HARARE, Zimbabwe — President Robert Mugabe of Zimbabwe, the world’s oldest head of state, abruptly dismissed the country’s vice president on Monday, a move that positions Mr. Mugabe’s wife, Grace, to succeed him as president.

The vice president, Emmerson Mnangagwa, who retains strong support from the military, had been seen as a main rival to Mrs. Mugabe in the internal fight over who might succeed the president, who led his country to independence in 1980 and is the only leader most Zimbabweans have ever known.

“The vice president has consistently and persistently exhibited traits of disloyalty, disrespect, deceitfulness and unreliability,” Information Minister Simon Khaya Moyo said on Monday in explaining Mr. Mugabe’s decision. “It had become evident that his conduct in his discharge of his duties had become inconsistent with his official responsibilities.”

Mr. Mnangagwa’s critics had accused him of plotting to take charge of key state institutions and of forming a set of parallel institutions within the ruling party, known as ZANU-PF.

A precipitating event in his downfall might have been a youth rally on Saturday in Bulawayo, Zimbabwe’s second-largest city, at which Mr. Mnangagwa received rousing cheers from supporters. At the same rally, Mr. Mugabe and his wife made blistering attacks on Mr. Mnangagwa, accusing him of disloyalty.

“If he wants to form his party with those who support him, he must go ahead,” Mr. Mugabe told supporters. “We can’t have a party where we insult one another. I don’t like that!”

Mr. Mugabe said that “we are going to decide a lot” at a special party congress scheduled for December, but added: “I felt I should say it here because I am annoyed.”

Part of the divisions within the party are generational.

Grace Mugabe, 52, leads a faction known as the Generation of 40 — so called because it began with leaders in their 40s; Mr. Mnangagwa, 75, is a veteran of the struggle for independence for Zimbabwe, formerly Southern Rhodesia. Since independence, Mr. Mnangagwa has been a minister in charge of many portfolios, including state security, justice, rural housing and defense. He has also served as speaker of Parliament.

“This has been building for some time, and the Mnangagwa camp, in trying to fend off the attacks, has made key mistakes and underestimated the strength that Grace Mugabe and her Generation of 40 have been mustering,” said Stephen Chan, professor of world politics at the School of Oriental and African Studies at the University of London. “Relying on his bedrock of military support, it was in the end not enough to prevent President Mugabe from moving against him — almost certainly to allow his wife time and space to build a presidential constituency of her own.”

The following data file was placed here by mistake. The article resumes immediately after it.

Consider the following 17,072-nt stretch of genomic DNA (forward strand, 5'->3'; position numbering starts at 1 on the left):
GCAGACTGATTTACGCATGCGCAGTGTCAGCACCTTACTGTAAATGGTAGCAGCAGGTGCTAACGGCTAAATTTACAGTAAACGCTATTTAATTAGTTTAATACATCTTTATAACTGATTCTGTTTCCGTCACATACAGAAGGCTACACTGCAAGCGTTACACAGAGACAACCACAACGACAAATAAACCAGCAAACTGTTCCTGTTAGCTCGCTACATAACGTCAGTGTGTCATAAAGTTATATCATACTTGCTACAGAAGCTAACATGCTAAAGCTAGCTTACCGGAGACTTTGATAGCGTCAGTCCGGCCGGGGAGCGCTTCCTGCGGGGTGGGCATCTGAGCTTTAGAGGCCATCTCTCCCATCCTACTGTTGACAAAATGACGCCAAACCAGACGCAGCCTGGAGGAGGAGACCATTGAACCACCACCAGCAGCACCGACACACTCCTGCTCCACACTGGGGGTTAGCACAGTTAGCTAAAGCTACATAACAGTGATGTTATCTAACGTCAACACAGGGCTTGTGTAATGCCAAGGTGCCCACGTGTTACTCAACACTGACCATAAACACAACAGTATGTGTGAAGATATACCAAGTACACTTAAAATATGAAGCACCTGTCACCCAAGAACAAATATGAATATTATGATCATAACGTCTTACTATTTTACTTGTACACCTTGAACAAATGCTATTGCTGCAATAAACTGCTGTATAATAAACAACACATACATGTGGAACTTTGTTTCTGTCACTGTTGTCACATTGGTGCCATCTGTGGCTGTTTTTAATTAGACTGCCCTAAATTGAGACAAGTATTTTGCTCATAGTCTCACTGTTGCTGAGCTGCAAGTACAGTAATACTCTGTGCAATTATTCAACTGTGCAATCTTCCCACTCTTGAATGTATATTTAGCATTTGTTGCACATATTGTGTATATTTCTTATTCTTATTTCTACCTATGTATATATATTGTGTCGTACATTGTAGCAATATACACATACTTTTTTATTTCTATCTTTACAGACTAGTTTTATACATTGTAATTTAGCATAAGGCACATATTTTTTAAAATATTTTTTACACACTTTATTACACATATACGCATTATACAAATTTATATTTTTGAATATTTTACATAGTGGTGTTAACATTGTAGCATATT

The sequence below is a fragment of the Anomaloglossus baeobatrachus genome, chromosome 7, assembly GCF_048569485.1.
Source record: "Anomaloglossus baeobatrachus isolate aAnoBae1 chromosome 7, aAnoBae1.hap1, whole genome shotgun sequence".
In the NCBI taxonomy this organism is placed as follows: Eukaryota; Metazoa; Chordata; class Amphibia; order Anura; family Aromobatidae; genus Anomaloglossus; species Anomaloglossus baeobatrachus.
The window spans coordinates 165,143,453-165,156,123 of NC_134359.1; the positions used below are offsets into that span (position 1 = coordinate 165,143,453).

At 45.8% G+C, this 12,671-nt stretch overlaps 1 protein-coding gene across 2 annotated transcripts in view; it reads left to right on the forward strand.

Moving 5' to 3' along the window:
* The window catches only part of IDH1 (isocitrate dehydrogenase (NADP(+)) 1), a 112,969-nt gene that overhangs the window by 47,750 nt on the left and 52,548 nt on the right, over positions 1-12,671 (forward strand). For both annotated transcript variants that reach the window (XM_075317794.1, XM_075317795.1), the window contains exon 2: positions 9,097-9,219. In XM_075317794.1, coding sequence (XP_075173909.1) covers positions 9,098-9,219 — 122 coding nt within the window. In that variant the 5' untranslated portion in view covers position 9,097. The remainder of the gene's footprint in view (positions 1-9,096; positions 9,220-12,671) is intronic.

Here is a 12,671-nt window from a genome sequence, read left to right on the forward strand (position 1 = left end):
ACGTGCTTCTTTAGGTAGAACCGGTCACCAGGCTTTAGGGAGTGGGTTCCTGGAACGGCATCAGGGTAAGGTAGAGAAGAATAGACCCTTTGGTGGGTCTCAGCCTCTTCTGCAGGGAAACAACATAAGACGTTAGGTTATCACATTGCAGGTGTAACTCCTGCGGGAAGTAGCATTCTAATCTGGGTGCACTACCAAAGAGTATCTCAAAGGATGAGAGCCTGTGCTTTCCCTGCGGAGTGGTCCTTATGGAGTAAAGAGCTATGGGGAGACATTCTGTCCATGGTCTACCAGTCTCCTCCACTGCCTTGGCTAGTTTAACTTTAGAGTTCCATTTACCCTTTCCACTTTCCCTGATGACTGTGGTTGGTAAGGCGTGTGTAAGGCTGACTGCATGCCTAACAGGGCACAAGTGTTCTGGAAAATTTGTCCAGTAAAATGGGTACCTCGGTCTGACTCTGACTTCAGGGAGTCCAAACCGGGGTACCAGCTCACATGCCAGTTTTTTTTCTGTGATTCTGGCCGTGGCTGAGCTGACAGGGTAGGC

The next step, Professor Chan said, is to see whether Mr. Mnangagwa is expelled from the party. He retains significant support from the rank and file, so if he leaves the party it could lead to a reduced majority for whoever wins the presidency in 2018.

Rashweat Mkundu, a former director of the Media Institute of Southern Africa, called the move “an end to ZANU-PF as we know it,” with the once-independent party now essentially a vehicle for the president and his family.

“Mugabe will now have to watch for rivals on many fronts, and Zimbabwe’s future is more uncertain with security at higher risk than before,” he said.

Nicknamed the Crocodile because of his own reputation for political ruthlessness, Mr. Mnangagwa had been booted from power before. In 2004, he lost his post as the secretary for administration in the ZANU-PF, after being accused of openly angling for the post of vice president. His rival at the time, Joice Mujuru, became vice president and the favorite to succeed Mr. Mugabe.

But in 2014 Mrs. Mujuru was herself purged, accused of plotting a coup, performing witchcraft and wearing miniskirts, and Mr. Mnangagwa was appointed as her replacement. (Mrs. Mujuru now leads the opposition National People’s Party.)

Whether Mr. Mnangagwa will opt to join forces with opposition parties — like the Movement for Democratic Change led by Morgan Tsvangirai — remains to be seen.

But his allies, many of them fellow fighters from Zimbabwe’s armed struggle for independence, were quick to express outrage.

“We do not care if Mugabe uplifts his wife or not,” said one ally, Victor Matemadanda, the secretary general of the Zimbabwe National Liberation War Veterans Association, expressing the view that Mr. Mugabe’s grip on power has been seriously weakened.